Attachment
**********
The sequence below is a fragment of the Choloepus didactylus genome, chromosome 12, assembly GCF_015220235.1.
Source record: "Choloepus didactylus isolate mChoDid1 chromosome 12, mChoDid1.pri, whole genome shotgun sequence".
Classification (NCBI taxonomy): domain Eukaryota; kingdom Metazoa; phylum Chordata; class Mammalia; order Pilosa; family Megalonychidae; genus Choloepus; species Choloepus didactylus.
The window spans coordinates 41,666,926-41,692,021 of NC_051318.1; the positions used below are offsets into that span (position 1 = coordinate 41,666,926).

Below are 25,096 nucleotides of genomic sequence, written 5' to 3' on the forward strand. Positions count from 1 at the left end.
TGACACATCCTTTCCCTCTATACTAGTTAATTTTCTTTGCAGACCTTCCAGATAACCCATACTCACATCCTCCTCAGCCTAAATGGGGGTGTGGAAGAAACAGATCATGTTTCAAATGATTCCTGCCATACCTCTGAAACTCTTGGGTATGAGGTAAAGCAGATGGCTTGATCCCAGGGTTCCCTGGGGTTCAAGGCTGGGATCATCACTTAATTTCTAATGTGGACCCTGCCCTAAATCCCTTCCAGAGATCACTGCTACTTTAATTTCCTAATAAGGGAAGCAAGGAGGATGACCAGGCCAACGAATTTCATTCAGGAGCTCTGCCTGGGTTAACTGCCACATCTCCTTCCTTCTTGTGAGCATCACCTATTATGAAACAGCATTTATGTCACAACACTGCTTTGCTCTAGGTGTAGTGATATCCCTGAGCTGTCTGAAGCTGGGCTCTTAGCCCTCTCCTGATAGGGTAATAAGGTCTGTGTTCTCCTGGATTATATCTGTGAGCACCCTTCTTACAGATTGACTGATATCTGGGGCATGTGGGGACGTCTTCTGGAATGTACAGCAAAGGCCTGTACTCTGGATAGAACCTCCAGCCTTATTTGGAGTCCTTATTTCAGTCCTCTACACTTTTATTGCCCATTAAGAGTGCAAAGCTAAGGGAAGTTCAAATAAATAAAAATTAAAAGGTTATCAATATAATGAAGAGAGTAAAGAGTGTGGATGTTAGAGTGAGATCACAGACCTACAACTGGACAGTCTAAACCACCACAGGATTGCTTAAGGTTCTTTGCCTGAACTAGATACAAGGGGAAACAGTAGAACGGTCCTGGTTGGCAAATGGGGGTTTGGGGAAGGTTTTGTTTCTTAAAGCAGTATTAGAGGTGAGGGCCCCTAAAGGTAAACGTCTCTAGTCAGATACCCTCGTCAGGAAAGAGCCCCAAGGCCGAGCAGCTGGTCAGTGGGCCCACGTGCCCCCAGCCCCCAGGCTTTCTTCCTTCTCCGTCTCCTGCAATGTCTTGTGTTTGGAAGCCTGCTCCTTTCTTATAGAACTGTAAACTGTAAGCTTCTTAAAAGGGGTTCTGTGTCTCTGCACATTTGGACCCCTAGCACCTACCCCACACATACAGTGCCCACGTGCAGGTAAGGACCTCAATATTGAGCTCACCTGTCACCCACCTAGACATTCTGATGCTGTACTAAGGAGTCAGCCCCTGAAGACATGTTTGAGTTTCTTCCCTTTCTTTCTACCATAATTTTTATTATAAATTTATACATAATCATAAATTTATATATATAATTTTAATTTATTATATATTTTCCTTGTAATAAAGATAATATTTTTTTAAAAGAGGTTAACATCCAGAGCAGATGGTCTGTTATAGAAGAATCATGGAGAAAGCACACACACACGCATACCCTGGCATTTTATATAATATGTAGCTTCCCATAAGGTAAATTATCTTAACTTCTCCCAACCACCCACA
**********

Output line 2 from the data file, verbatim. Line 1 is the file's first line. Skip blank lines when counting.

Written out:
Source record: "Choloepus didactylus isolate mChoDid1 chromosome 12, mChoDid1.pri, whole genome shotgun sequence".